From Student to Instructor: Lessons Learned from RAC Tennis

Posted by Katie Krull on January 31, 2019

Tennis is often referred to as a lifetime sport and our program here at the Rochester Athletic Club reflects that from our beginning Mini RACquets classes for 3 year olds to our 50+ Drill & Play courses. As the newest and youngest tennis professional here I can’t yet speak with experience how courses like the 50+ Drill & Play are going to affect me as a player or a person, but I can share my experiences of making the transition from high school tennis player, to college player, and then out into the real world as an instructor.

As a high school tennis player participating in the ACE program here at the club there were the obvious perks of socialization with other players, access to indoor courts, and the opportunity to play a sport you love. At the time I often did not realize that what I was learning at that moment would help me both later on and off the court. While there are countless life skills and lessons I take with me there is one that stands out in particular: attention to detail. Something that I once took for granted is now an integral part of how I go about my career, relationships, physical health, and my tennis game.

Persistence was another very valuable lesson. Growing up in an extremely tough conference with highly competitive players, I prided myself on always running down every ball. This level of effort and drive was cultivated through the ACE program. From being a freshman coming off of a serious knee injury, to eventually attaining the high end of the starting line, that asset served me well. No one expected the girl with two knee braces to run down a drop shot lob combination. This experience helped me develop a philosophy of never giving up and I Iearned how to persevere to overcome obstacles and hardships in both career and personal ventures.

The base of attention to detail and never giving up set the foundation for my college tennis career. In many ways these lessons eased my transition into a higher level of play. I believe they also ultimately pushed me further in matches in which I may have had an underdog complex - whether I was competing against a returning upperclassmen or a ranked opponent.

Now as a college graduate returning to the ACE program I can see things from a different perspective. I can see both opportunities I should have capitalized on, such as unlimited access to a full gym and weight room, and the ones where I excelled, such as using ACE court time every chance I got. I can also now, from experience, actively endorse which attitudes, efforts, and programs will be the most beneficial in college for the athletes I teach.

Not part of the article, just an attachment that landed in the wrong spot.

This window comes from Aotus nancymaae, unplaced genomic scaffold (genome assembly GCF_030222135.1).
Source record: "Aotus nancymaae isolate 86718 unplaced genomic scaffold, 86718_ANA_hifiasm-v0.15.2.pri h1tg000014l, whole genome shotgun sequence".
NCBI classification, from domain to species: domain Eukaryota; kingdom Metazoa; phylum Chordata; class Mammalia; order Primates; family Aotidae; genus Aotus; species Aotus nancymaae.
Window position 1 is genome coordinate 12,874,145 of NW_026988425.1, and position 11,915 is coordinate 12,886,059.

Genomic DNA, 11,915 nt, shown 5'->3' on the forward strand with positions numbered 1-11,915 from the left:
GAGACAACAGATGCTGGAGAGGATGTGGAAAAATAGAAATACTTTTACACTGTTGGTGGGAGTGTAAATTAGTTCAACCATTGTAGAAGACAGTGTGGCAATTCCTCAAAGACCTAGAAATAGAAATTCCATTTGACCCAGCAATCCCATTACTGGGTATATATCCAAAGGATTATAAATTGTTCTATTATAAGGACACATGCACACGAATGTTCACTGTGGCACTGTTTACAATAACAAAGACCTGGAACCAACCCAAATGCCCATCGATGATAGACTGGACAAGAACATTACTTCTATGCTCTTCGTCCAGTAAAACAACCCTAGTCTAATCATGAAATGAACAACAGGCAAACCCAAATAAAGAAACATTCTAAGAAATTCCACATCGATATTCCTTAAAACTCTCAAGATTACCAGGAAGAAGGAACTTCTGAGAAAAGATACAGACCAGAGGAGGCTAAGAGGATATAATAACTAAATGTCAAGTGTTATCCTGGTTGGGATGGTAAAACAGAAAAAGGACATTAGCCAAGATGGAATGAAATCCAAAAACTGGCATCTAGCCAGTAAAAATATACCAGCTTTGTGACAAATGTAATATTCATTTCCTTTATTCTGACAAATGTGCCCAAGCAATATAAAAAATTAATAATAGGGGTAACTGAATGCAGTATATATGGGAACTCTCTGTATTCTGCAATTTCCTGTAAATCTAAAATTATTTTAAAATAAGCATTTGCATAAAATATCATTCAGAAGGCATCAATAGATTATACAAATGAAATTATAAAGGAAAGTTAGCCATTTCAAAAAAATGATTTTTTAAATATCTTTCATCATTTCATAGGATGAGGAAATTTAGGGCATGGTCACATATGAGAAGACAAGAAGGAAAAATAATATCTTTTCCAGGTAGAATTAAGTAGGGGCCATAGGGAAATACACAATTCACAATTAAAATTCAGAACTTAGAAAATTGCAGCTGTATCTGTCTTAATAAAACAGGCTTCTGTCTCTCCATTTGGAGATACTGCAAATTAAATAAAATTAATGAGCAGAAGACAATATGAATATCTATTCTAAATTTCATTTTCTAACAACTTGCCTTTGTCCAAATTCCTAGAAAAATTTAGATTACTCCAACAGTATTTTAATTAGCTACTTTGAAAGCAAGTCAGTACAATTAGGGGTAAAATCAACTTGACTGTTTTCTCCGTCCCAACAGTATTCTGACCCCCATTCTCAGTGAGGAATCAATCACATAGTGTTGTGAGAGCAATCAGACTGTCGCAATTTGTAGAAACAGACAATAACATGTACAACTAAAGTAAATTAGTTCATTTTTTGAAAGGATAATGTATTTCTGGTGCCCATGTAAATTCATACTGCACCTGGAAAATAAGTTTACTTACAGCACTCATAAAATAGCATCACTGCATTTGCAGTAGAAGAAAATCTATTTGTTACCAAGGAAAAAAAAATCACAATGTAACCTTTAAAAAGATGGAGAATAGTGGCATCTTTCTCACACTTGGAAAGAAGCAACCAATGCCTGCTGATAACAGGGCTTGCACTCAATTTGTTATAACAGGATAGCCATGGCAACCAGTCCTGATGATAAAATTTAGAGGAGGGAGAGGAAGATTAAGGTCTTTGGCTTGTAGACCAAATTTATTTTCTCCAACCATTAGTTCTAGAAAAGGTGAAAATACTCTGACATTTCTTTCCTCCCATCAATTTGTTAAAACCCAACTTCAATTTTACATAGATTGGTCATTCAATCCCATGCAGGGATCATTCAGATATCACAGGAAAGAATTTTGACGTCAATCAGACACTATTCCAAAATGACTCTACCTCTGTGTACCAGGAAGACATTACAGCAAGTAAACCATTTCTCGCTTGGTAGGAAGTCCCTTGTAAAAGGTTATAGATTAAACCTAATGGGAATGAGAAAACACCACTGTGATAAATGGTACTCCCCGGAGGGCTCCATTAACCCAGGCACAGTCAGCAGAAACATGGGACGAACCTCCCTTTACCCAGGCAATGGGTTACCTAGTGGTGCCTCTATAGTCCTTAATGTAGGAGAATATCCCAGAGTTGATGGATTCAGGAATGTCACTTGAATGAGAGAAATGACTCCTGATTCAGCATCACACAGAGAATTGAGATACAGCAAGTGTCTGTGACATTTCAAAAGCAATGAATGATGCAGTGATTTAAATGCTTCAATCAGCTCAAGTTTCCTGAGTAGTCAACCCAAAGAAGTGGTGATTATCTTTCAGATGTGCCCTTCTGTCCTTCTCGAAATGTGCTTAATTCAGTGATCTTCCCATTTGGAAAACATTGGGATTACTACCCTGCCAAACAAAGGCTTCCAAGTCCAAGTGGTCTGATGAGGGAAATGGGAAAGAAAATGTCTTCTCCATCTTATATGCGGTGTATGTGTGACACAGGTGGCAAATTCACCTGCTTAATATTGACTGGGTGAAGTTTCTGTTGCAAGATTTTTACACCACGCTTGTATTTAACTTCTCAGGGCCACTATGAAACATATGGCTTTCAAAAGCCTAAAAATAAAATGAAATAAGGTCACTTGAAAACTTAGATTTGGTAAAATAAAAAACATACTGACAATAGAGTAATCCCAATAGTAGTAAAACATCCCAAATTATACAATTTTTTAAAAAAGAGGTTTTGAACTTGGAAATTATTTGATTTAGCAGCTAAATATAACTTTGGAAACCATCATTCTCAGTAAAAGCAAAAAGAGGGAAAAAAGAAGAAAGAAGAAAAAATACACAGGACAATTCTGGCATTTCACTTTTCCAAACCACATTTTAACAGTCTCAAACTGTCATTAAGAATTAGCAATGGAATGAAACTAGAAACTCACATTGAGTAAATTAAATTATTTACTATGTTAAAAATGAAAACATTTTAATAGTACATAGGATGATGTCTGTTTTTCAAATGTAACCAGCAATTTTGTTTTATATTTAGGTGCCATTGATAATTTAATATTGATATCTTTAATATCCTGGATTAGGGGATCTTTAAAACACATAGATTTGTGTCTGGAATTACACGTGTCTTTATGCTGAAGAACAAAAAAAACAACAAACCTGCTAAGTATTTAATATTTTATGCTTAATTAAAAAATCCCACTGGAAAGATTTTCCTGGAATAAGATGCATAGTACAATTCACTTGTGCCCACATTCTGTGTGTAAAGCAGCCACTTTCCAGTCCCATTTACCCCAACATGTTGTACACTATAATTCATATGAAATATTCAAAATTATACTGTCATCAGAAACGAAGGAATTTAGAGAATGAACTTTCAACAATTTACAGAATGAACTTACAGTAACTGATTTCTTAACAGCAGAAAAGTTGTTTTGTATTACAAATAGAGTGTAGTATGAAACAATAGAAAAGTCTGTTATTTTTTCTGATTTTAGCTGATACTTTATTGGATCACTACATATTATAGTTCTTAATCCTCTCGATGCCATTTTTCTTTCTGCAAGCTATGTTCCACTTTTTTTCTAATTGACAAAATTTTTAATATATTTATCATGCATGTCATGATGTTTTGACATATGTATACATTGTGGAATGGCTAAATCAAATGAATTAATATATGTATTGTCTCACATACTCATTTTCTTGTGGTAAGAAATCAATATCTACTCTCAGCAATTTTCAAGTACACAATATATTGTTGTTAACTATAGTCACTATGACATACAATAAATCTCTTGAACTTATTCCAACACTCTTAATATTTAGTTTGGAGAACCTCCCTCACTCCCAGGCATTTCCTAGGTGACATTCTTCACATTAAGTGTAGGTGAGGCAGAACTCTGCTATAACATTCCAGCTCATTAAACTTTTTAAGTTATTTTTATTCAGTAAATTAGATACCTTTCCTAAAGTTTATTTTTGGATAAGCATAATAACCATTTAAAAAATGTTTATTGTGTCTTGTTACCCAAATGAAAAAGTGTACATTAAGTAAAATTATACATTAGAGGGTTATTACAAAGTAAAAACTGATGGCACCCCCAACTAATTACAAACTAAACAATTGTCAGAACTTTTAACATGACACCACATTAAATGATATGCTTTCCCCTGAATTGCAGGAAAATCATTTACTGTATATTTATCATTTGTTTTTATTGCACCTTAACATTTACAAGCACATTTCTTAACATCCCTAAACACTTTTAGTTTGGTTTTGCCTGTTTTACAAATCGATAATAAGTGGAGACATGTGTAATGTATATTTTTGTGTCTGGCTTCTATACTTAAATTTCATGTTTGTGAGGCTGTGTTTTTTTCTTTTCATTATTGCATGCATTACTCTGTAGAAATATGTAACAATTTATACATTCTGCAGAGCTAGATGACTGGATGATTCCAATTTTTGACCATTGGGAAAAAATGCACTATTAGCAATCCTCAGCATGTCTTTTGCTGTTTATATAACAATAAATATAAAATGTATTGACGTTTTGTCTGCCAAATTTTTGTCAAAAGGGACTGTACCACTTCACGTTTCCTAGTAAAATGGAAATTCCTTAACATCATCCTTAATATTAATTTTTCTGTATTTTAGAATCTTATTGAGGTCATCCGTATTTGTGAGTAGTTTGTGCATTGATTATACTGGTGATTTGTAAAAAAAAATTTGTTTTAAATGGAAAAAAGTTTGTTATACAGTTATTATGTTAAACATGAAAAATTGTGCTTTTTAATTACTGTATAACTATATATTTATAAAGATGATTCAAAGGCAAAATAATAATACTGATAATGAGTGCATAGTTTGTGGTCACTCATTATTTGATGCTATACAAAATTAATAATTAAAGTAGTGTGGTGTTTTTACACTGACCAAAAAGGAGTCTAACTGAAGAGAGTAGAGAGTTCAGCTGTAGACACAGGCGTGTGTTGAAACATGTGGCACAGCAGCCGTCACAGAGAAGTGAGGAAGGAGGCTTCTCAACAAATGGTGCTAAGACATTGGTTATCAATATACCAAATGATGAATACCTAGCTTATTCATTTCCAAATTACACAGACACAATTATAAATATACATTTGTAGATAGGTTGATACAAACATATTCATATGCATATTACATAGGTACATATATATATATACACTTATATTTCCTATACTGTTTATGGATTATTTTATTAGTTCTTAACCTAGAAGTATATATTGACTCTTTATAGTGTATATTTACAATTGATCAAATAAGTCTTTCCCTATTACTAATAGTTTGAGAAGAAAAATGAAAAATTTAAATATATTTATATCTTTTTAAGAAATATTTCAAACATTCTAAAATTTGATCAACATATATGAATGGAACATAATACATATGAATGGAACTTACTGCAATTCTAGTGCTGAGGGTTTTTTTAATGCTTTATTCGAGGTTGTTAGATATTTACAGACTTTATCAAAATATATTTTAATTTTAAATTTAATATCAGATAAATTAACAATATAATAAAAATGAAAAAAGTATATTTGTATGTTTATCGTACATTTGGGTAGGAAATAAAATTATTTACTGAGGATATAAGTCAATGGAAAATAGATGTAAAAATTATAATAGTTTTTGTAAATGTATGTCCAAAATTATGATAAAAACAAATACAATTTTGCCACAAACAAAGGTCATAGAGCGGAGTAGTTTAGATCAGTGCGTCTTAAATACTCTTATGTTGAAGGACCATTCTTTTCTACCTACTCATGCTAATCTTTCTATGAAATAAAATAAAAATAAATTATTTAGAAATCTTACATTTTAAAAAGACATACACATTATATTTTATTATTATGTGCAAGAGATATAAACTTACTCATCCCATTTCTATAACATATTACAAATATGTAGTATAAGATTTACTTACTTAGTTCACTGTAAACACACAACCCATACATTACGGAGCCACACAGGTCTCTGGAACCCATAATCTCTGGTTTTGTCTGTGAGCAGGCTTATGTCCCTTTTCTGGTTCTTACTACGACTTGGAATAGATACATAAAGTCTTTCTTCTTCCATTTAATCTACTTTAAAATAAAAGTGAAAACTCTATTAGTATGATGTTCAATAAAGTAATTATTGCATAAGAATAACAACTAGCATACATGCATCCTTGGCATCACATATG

At the Rochester Athletic Club all junior development courses have evaluation segments within their programming, both written and verbal. These are tools used to assess each player on their individual skills and abilities both on and off the court. By breaking down every aspect of tennis from something as crucial as a serve to start a game, down to whether or not they shake hands at the end of match, the player is able to grow not only physically but also mentally.

The methods of these evaluation tools are constantly changing to give each player the best chance of understanding and improving their game. What is communicated is then consistently drilled, repeated, and encouraged throughout private lessons, match play, and group classes. At times it may seem like this evaluation process is overbearing and nagging, especially to a young athlete, but from experience I believe it is what creates success.

Over time, I have grown to appreciate even more the instructors we have here. In the college world there are coaches, professors, and bosses all there to help you succeed, but not quite at the same level of supervision. Coach Tacl isn’t there to remind you to execute quick yet efficient feet in recovering and getting to the next ball after every sloppy point. Coach Tetzloff isn’t there to crack a joke when you just can’t seem to get that forehand over the net and cross court. Coach Crossley isn’t there to encourage positive body language after every point no matter the score. Now while we may not have these hallmark coaches in our ears throughout our college experience, the goal is to retain and apply the messages they have taught us.

Returning to the tennis program here at the Rochester Athletic Club as an instructor has brought my tennis career to full circle. I now see that there are always opportunities to apply the professional’s shared knowledge to a later circumstance. To me, it comes down to the details and whether or not the individual player decides to focus on them. The tools and opportunities are there for each and every player that comes through our program to maximize their potential both as a player and as a well rounded person.

Katie Krull

Katie Krull

Katie was born in Eustis, Florida. She grew up in Florida and California, eventually landing in Minnesota where she attended Rochester John Marshall High School and then Saint Mary’s University of Minnesota. She was a dual sport athlete in both high school and college playing softball and tennis. Now after graduating she continues to coach both sports. Katie enjoys traveling, sports, family, and friends.

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